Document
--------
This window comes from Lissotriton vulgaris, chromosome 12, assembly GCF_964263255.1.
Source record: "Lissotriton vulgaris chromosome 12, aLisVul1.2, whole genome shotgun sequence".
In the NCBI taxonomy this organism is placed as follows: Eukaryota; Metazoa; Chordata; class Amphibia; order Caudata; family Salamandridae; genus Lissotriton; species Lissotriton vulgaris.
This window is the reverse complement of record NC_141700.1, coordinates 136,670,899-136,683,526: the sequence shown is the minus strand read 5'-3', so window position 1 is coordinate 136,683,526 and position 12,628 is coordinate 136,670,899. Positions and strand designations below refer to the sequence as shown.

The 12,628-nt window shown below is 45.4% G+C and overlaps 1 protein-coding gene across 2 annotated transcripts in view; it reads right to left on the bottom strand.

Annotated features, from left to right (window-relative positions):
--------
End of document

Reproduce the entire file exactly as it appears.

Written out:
This window comes from Lissotriton vulgaris, chromosome 12, assembly GCF_964263255.1.
Source record: "Lissotriton vulgaris chromosome 12, aLisVul1.2, whole genome shotgun sequence".
In the NCBI taxonomy this organism is placed as follows: Eukaryota; Metazoa; Chordata; class Amphibia; order Caudata; family Salamandridae; genus Lissotriton; species Lissotriton vulgaris.
This window is the reverse complement of record NC_141700.1, coordinates 136,670,899-136,683,526: the sequence shown is the minus strand read 5'-3', so window position 1 is coordinate 136,683,526 and position 12,628 is coordinate 136,670,899. Positions and strand designations below refer to the sequence as shown.

The 12,628-nt window shown below is 45.4% G+C and overlaps 1 protein-coding gene across 2 annotated transcripts in view; it reads right to left on the bottom strand.

Annotated features, from left to right (window-relative positions):